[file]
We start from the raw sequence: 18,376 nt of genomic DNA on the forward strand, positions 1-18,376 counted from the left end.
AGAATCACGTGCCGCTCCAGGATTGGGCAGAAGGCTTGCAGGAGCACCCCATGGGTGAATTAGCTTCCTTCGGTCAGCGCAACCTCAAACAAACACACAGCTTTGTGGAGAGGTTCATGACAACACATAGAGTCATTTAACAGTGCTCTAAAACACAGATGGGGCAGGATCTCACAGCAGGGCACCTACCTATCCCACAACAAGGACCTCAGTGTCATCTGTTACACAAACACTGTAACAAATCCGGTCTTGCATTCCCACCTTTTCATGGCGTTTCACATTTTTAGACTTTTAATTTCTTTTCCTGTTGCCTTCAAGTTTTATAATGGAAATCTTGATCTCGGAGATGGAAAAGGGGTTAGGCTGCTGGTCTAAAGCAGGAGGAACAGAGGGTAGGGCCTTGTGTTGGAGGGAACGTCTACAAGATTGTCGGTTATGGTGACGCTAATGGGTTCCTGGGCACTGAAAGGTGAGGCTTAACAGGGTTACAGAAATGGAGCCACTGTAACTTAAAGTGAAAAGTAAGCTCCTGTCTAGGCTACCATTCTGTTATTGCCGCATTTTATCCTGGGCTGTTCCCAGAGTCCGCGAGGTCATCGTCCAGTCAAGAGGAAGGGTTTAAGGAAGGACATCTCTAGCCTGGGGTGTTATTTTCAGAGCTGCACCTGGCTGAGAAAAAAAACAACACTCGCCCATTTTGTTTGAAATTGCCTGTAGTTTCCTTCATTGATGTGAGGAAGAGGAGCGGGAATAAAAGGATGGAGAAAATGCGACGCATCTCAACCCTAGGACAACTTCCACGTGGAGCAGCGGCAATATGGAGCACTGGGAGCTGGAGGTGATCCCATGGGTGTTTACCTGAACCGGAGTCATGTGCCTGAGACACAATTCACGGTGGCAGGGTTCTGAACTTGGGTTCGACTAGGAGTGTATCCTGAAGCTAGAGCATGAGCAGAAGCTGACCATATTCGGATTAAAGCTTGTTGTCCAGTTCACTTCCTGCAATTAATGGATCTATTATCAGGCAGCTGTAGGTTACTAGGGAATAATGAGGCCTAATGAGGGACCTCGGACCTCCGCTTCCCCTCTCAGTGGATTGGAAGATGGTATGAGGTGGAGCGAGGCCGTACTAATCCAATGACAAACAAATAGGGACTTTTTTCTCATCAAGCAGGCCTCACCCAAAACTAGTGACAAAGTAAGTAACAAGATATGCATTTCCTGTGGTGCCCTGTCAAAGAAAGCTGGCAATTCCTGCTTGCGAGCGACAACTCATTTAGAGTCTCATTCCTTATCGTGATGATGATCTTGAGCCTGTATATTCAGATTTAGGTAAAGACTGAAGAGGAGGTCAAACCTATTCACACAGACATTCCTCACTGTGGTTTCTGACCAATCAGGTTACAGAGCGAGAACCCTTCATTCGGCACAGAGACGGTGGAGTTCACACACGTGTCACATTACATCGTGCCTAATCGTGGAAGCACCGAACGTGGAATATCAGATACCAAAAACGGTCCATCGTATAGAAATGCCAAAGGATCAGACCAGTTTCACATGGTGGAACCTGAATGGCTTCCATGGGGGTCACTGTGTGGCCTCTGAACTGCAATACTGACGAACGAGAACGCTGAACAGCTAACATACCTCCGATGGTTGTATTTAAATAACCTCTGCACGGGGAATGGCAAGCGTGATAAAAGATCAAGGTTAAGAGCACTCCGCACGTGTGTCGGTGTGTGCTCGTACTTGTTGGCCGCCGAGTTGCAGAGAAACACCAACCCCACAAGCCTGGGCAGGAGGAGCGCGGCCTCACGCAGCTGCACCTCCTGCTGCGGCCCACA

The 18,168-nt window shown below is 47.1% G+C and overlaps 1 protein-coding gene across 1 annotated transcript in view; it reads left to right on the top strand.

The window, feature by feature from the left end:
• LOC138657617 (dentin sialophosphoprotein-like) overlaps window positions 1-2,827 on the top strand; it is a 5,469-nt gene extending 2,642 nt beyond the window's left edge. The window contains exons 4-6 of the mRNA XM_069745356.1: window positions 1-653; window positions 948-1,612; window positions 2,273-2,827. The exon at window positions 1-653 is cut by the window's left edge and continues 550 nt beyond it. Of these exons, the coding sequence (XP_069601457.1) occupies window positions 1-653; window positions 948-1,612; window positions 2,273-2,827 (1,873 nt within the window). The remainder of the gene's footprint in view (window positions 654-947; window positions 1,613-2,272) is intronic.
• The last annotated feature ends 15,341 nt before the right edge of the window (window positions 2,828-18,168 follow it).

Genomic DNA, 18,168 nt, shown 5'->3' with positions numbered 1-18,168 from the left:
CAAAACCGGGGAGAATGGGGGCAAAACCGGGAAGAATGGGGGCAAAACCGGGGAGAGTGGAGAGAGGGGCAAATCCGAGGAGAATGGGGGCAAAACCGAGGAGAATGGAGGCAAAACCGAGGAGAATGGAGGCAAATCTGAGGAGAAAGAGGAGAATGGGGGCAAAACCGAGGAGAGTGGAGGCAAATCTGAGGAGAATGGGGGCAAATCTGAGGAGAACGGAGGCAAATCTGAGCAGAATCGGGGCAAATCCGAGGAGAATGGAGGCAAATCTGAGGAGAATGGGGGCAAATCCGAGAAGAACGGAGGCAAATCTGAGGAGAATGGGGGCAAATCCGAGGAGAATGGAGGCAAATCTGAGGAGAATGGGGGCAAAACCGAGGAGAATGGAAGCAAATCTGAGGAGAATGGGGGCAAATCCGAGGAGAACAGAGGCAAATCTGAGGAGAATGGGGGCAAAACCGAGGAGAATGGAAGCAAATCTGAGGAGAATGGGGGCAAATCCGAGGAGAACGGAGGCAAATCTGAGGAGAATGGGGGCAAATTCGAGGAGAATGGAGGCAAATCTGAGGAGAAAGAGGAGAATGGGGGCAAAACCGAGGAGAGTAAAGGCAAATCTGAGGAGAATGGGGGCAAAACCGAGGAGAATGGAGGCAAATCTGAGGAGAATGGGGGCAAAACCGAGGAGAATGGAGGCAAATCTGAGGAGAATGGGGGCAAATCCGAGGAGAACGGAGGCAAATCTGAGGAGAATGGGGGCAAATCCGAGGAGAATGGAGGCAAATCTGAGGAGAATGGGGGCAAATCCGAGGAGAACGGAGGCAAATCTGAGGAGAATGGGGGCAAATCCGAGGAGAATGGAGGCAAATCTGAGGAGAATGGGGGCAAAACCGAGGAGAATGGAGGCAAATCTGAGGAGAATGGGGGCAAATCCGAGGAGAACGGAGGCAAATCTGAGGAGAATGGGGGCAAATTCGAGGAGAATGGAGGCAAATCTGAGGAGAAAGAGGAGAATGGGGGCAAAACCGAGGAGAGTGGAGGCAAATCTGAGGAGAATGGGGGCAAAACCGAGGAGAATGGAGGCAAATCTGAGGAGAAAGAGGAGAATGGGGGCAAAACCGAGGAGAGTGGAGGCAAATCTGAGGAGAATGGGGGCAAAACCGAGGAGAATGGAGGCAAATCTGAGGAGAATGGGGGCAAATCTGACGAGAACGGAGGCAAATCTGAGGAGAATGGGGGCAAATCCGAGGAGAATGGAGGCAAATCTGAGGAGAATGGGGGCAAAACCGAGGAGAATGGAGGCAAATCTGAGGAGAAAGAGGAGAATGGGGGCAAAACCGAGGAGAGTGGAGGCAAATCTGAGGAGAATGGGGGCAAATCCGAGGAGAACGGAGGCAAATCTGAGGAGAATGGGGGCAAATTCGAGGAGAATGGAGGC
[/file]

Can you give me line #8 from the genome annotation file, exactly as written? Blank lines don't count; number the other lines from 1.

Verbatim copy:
CAAAACCGGGGAGAATGGGGGCAAAACCGGGAAGAATGGGGGCAAAACCGGGGAGAGTGGAGAGAGGGGCAAATCCGAGGAGAATGGGGGCAAAACCGAGGAGAATGGAGGCAAAACCGAGGAGAATGGAGGCAAATCTGAGGAGAAAGAGGAGAATGGGGGCAAAACCGAGGAGAGTGGAGGCAAATCTGAGGAGAATGGGGGCAAATCTGAGGAGAACGGAGGCAAATCTGAGCAGAATCGGGGCAAATCCGAGGAGAATGGAGGCAAATCTGAGGAGAATGGGGGCAAATCCGAGAAGAACGGAGGCAAATCTGAGGAGAATGGGGGCAAATCCGAGGAGAATGGAGGCAAATCTGAGGAGAATGGGGGCAAAACCGAGGAGAATGGAAGCAAATCTGAGGAGAATGGGGGCAAATCCGAGGAGAACAGAGGCAAATCTGAGGAGAATGGGGGCAAAACCGAGGAGAATGGAAGCAAATCTGAGGAGAATGGGGGCAAATCCGAGGAGAACGGAGGCAAATCTGAGGAGAATGGGGGCAAATTCGAGGAGAATGGAGGCAAATCTGAGGAGAAAGAGGAGAATGGGGGCAAAACCGAGGAGAGTAAAGGCAAATCTGAGGAGAATGGGGGCAAAACCGAGGAGAATGGAGGCAAATCTGAGGAGAATGGGGGCAAAACCGAGGAGAATGGAGGCAAATCTGAGGAGAATGGGGGCAAATCCGAGGAGAACGGAGGCAAATCTGAGGAGAATGGGGGCAAATCCGAGGAGAATGGAGGCAAATCTGAGGAGAATGGGGGCAAATCCGAGGAGAACGGAGGCAAATCTGAGGAGAATGGGGGCAAATCCGAGGAGAATGGAGGCAAATCTGAGGAGAATGGGGGCAAAACCGAGGAGAATGGAGGCAAATCTGAGGAGAATGGGGGCAAATCCGAGGAGAACGGAGGCAAATCTGAGGAGAATGGGGGCAAATTCGAGGAGAATGGAGGCAAATCTGAGGAGAAAGAGGAGAATGGGGGCAAAACCGAGGAGAGTGGAGGCAAATCTGAGGAGAATGGGGGCAAAACCGAGGAGAATGGAGGCAAATCTGAGGAGAAAGAGGAGAATGGGGGCAAAACCGAGGAGAGTGGAGGCAAATCTGAGGAGAATGGGGGCAAAACCGAGGAGAATGGAGGCAAATCTGAGGAGAATGGGGGCAAATCTGACGAGAACGGAGGCAAATCTGAGGAGAATGGGGGCAAATCCGAGGAGAATGGAGGCAAATCTGAGGAGAATGGGGGCAAAACCGAGGAGAATGGAGGCAAATCTGAGGAGAAAGAGGAGAATGGGGGCAAAACCGAGGAGAGTGGAGGCAAATCTGAGGAGAATGGGGGCAAATCCGAGGAGAACGGAGGCAAATCTGAGGAGAATGGGGGCAAATTCGAGGAGAATGGAGGC